Influences of Environmental Strategy on the Design and Use of Performance Measurement Systems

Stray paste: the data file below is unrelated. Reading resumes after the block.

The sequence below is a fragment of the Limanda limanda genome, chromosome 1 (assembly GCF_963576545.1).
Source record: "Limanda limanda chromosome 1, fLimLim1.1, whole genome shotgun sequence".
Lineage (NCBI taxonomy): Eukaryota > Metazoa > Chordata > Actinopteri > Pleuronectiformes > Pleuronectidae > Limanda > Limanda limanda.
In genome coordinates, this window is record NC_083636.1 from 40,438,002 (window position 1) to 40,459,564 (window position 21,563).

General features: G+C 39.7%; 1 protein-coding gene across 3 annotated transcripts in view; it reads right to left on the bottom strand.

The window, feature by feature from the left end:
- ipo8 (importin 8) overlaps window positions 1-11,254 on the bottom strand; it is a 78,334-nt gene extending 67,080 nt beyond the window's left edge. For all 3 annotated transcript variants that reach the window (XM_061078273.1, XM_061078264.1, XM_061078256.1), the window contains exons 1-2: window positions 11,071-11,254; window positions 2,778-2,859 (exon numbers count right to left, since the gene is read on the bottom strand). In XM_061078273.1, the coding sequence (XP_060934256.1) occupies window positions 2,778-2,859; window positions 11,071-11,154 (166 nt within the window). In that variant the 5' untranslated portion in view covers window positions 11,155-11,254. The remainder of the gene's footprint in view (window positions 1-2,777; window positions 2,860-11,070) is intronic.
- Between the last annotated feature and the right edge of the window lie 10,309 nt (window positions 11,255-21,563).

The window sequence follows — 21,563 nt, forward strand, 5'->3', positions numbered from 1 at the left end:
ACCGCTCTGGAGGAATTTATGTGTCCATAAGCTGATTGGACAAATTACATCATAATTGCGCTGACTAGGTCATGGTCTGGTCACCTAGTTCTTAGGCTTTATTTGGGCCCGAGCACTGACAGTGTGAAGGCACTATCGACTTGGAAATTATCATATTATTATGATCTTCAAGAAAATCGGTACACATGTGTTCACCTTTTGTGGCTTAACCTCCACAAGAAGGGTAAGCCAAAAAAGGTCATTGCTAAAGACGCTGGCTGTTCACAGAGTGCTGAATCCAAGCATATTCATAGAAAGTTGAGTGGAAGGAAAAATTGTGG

In this paper we investigate how the adoption of a proactive environmental strategy affects the design of environmental performance indicators and their subsequent use. In conformity with the extant strategy-MAS literature, we use contingency and agency insights to predict that strategy adoption affects the design of the MAS system, as well as the quality of the performance metrics it contains. These aspects affect subsequent use of environmental performance indicators for decision-making and control. In this study we use a dual methodology, to provide both cross-sectional and longitudinal evidence. A survey conducted in a randomized sample of manufacturing companies located in The Netherlands, providing evidence from 81 controllers and financial managers, broadly suggests that the firm’s strategic emphasis on environmental management influences the extent to which environmental performance measures are used, via the design and quality aspects of the MAS. Contrary to agency theory predictions, however, we found no significant relationship between the perceived informativeness of environmental performance measures and their subsequent use for decision-making and control. In a subsequent longitudinal case study, we provide evidence of the iterative, instead of linear, effects between the variables studied. The paper contributes to extant literature in environmental accounting that has predominantly focused on determinants and effects of environmental reporting, while leaving managerial accounting aspects related to environmental management largely unexplored. It also extends the prior MAS literature in that examines the links between strategy and MAS design.